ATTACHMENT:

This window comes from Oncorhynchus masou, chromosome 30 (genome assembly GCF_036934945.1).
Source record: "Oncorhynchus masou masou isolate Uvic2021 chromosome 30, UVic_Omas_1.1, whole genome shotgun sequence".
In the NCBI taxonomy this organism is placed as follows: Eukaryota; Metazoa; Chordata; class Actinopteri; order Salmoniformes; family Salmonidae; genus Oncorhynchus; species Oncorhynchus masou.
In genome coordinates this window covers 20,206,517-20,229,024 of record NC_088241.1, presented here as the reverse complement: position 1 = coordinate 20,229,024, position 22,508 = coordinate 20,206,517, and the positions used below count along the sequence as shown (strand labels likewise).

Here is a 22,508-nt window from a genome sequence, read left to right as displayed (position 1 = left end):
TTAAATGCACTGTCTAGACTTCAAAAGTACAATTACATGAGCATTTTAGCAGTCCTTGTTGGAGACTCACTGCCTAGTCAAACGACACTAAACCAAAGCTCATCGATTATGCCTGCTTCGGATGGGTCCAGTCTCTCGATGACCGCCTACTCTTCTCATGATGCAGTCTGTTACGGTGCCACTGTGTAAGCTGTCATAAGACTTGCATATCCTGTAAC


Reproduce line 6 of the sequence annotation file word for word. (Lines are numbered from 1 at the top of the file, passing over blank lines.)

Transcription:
TTAAATGCACTGTCTAGACTTCAAAAGTACAATTACATGAGCATTTTAGCAGTCCTTGTTGGAGACTCACTGCCTAGTCAAACGACACTAAACCAAAGCTCATCGATTATGCCTGCTTCGGATGGGTCCAGTCTCTCGATGACCGCCTACTCTTCTCATGATGCAGTCTGTTACGGTGCCACTGTGTAAGCTGTCATAAGACTTGCATATCCTGTAAC